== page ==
Processing grief means working toward acceptance, a profound acceptance that allows for forward movement. While keeping its grief in plain sight, Disney/Pixar's "Onward" also positions itself as a story about the spirit of limitless adventure, the lost wonder of childhood. In that respect, "Onward" embraces the paradox of recapturing what's been lost even as it insists on moving ahead.
"Onward" may repeatedly get behind trusting one's gut rather than being practical, but it's primarily interested in taking its premise to the benign territory of the inner child and the love of family. On his 16th birthday, teenage elf Ian Lightfoot (Tom Holland) can't help but yearn for the father who died before he was born. While older brother Barley (Chris Pratt) and mom, Laurel (Julia Louis-Dreyfus), loved and lost Ian's father, all Ian has are photos and an old audio cassette recording, which he uses to synthesize a conversation with the man he never knew.
But Ian's birthday present turns out to be one heck of a gift from his father: a magical staff that, if properly outfitted, can be wielded to cast a visitation spell. Ian can bring his father back for one day, allowing for the bonding experiences of Ian's dreams. Lest it all be too easy, an interruption to the spell leaves Dad restored only from the waist down, forcing Ian and Barley on a quest to restore power to the staff. Off they go, with Laurel in loving pursuit, to finish the spell and bring back the rest of their late father (Octavia Spencer's manticore-in-midlife-crisis and Mel Rodriguez's centaur-cop Colt Bronco eventually join the chase).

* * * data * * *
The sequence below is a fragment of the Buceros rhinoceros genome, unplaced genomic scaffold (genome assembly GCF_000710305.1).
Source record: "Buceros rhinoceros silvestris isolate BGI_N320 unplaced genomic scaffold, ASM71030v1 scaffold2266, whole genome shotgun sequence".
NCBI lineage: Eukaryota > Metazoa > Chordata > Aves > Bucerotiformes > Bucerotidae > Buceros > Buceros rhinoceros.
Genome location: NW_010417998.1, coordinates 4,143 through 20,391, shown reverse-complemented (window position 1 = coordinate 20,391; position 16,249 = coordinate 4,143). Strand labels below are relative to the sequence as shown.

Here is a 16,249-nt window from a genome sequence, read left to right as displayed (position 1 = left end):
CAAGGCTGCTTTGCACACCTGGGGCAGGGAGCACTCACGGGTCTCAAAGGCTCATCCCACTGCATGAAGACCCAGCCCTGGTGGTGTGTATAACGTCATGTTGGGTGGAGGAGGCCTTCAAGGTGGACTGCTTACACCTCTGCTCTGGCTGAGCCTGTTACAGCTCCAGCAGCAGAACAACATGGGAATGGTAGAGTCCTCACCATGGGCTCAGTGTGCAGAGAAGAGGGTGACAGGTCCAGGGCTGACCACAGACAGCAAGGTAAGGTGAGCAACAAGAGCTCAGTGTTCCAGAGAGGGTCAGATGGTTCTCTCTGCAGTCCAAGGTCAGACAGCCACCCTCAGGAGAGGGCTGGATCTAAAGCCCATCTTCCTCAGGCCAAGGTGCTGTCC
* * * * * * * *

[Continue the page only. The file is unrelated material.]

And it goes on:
It's all a lot more straightforward than it may sound, and wildly manipulative in its emotional underpinnings, but "Onward" works smart to earn its sentiment. The consistently clever screenplay director Dan Scanlon co-wrote with Jason Headley and Keith Bunin clearly lays out character dynamics ripe for triumph: Ian's angsty lack of confidence, Barley's reputation as a "screw-up," Laurel's largely untested "warrior" skills. One typically pithy scene employs a spell that requires truth-telling to yield empathy for one character (Colt, who's also Laurel's boyfriend) and stoke productive conflict between the brothers. There's colorful visual appeal in the film's highly detailed world-building (and the "Weekend at Bernie's"-style sight gags involving the boys' Dad-on-a-leash), ultra-expressive character animation to complement the fine voice cast, and there's even thematic synergy in the original score, composed by real-life brothers Mychael Danna and Jeff Danna.
All in all, "Onward" proves itself a very sweet and entertaining blend of whimsy and peril. The screenwriters act as robust dungeon masters, throwing up obstacles to overcome and gleefully biding their time to pay off a well-planned campaign, and at least one chase sequence had kids laughing in uncontrollable, full-throated hysterics for a solid 5 minutes. When they catch their breath from laughing, kids will walk away with the manticore's motto -- "You have to take risks in life to have an adventure" -- and a newfound appreciation for their families. Not bad for a couple of hours at the movies.